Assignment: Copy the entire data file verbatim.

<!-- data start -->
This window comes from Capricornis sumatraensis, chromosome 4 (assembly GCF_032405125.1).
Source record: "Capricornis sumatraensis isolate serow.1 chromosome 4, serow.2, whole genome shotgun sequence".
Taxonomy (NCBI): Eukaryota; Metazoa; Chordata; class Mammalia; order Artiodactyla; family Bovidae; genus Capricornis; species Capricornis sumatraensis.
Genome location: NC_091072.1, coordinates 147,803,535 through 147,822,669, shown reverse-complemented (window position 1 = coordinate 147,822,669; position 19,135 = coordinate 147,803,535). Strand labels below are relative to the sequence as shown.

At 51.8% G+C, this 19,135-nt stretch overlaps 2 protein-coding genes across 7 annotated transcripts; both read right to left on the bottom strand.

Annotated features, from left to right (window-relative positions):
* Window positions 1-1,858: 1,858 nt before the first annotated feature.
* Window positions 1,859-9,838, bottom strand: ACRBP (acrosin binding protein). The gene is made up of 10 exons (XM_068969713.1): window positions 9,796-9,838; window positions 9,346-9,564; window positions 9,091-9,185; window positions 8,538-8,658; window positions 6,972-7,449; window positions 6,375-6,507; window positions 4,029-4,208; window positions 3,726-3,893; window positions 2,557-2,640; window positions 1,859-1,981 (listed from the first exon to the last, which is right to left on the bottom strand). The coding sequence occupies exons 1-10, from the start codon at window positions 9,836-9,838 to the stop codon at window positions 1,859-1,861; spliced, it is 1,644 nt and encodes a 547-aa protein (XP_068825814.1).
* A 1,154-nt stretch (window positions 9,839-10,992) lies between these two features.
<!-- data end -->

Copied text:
This window comes from Capricornis sumatraensis, chromosome 4 (assembly GCF_032405125.1).
Source record: "Capricornis sumatraensis isolate serow.1 chromosome 4, serow.2, whole genome shotgun sequence".
Taxonomy (NCBI): Eukaryota; Metazoa; Chordata; class Mammalia; order Artiodactyla; family Bovidae; genus Capricornis; species Capricornis sumatraensis.
Genome location: NC_091072.1, coordinates 147,803,535 through 147,822,669, shown reverse-complemented (window position 1 = coordinate 147,822,669; position 19,135 = coordinate 147,803,535). Strand labels below are relative to the sequence as shown.

At 51.8% G+C, this 19,135-nt stretch overlaps 2 protein-coding genes across 7 annotated transcripts; both read right to left on the bottom strand.

Annotated features, from left to right (window-relative positions):
* Window positions 1-1,858: 1,858 nt before the first annotated feature.
* Window positions 1,859-9,838, bottom strand: ACRBP (acrosin binding protein). The gene is made up of 10 exons (XM_068969713.1): window positions 9,796-9,838; window positions 9,346-9,564; window positions 9,091-9,185; window positions 8,538-8,658; window positions 6,972-7,449; window positions 6,375-6,507; window positions 4,029-4,208; window positions 3,726-3,893; window positions 2,557-2,640; window positions 1,859-1,981 (listed from the first exon to the last, which is right to left on the bottom strand). The coding sequence occupies exons 1-10, from the start codon at window positions 9,836-9,838 to the stop codon at window positions 1,859-1,861; spliced, it is 1,644 nt and encodes a 547-aa protein (XP_068825814.1).
* A 1,154-nt stretch (window positions 9,839-10,992) lies between these two features.